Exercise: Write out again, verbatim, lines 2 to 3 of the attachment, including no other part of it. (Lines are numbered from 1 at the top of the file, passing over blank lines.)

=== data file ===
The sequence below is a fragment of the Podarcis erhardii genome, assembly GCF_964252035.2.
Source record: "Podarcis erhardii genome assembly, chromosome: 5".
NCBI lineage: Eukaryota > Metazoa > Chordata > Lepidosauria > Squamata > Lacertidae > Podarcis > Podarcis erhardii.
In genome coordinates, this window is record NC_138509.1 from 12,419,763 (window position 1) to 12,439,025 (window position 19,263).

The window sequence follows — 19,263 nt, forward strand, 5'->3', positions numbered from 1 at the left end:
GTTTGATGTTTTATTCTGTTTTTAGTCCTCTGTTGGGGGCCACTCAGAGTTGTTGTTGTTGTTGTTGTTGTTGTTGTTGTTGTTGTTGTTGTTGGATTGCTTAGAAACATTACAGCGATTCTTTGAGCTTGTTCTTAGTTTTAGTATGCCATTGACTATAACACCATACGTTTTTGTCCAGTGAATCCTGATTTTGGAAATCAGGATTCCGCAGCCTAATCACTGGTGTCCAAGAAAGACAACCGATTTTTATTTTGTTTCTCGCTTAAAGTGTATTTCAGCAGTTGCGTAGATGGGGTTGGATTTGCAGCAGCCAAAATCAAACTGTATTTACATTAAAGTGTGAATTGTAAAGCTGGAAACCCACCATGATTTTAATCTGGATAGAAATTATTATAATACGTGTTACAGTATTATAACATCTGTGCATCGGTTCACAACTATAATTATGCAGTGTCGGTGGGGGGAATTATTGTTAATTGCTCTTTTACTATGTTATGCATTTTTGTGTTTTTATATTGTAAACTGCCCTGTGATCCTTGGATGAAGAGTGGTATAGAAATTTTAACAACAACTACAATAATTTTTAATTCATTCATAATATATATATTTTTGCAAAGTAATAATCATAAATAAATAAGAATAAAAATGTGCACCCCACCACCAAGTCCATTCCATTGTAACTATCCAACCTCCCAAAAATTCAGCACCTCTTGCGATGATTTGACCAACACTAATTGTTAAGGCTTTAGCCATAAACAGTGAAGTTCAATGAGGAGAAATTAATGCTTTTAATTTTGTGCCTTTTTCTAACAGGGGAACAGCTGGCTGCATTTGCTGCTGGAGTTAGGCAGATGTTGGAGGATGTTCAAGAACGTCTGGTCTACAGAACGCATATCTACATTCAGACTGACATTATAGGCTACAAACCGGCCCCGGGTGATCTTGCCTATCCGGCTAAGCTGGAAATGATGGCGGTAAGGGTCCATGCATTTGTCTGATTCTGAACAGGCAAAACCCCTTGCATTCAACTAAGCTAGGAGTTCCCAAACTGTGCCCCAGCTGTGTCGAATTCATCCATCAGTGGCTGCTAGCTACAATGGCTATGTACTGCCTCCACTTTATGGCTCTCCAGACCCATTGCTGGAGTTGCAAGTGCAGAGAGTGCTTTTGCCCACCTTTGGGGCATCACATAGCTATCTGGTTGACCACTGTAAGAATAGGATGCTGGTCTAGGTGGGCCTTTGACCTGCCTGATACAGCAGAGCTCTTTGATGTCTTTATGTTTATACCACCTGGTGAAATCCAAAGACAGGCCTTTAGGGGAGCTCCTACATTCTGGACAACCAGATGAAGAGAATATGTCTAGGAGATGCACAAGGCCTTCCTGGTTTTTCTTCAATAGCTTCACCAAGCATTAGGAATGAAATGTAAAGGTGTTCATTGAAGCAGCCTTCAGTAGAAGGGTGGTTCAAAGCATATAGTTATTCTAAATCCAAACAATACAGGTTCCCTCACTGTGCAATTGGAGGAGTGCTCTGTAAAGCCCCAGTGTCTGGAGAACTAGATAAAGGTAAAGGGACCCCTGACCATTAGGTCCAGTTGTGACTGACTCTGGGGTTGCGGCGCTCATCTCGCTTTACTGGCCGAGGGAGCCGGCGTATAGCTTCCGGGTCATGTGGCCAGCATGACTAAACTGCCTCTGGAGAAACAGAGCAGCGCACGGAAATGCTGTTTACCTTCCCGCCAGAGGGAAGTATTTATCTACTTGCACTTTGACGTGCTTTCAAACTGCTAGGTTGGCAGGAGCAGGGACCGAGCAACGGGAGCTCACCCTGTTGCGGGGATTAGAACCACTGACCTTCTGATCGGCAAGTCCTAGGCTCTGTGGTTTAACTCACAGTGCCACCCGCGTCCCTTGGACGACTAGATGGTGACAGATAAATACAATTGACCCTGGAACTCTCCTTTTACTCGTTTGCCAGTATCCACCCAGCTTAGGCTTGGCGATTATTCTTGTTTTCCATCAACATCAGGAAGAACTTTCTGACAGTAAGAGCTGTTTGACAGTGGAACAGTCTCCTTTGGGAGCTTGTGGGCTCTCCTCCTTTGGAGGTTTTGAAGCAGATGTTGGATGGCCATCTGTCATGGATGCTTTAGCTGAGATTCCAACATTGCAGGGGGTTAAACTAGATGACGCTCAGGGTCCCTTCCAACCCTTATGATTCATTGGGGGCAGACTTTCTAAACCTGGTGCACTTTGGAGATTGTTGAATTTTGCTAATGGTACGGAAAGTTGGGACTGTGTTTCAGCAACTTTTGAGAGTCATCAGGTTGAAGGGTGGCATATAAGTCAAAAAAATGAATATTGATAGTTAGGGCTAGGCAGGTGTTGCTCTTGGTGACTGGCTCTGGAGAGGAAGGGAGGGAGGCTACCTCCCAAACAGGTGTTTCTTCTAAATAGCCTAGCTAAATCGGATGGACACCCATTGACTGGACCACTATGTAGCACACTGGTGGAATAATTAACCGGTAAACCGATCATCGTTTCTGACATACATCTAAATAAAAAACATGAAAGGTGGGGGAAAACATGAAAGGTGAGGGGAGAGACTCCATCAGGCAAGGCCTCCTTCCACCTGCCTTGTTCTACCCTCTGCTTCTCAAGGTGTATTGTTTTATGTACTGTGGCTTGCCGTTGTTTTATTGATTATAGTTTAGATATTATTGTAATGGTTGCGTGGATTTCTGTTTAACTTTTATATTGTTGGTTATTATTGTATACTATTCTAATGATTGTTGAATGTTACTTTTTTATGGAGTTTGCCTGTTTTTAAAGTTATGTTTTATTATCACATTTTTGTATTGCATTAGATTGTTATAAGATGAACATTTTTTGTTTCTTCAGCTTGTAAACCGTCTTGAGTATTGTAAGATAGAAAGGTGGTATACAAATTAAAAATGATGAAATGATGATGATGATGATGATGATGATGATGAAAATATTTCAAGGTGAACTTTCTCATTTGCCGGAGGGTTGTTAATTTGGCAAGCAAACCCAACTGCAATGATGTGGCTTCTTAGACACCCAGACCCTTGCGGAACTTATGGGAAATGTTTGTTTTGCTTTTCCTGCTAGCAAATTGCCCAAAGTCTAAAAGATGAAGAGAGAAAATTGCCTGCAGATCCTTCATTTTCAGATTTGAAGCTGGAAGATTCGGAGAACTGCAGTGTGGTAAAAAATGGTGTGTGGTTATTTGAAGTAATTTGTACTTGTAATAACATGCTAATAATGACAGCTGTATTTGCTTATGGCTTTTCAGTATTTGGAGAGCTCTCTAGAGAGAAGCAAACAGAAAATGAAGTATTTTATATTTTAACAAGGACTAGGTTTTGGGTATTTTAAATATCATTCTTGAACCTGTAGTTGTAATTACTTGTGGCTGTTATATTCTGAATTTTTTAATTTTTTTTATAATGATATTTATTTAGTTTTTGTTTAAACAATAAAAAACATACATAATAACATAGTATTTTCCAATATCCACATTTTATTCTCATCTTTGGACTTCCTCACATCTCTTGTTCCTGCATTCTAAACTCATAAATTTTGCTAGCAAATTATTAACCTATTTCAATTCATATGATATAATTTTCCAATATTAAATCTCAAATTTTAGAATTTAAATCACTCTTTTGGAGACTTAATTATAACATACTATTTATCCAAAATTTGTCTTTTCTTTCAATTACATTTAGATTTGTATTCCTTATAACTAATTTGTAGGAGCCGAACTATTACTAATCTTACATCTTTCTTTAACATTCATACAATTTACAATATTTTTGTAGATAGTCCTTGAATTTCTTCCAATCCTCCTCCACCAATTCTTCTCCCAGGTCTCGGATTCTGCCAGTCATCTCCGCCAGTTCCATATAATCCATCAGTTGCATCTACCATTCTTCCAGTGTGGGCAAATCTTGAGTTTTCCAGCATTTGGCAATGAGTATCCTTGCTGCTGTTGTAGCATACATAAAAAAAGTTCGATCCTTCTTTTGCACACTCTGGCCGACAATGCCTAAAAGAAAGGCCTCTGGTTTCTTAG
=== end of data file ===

Source record: "Podarcis erhardii genome assembly, chromosome: 5".
NCBI lineage: Eukaryota > Metazoa > Chordata > Lepidosauria > Squamata > Lacertidae > Podarcis > Podarcis erhardii.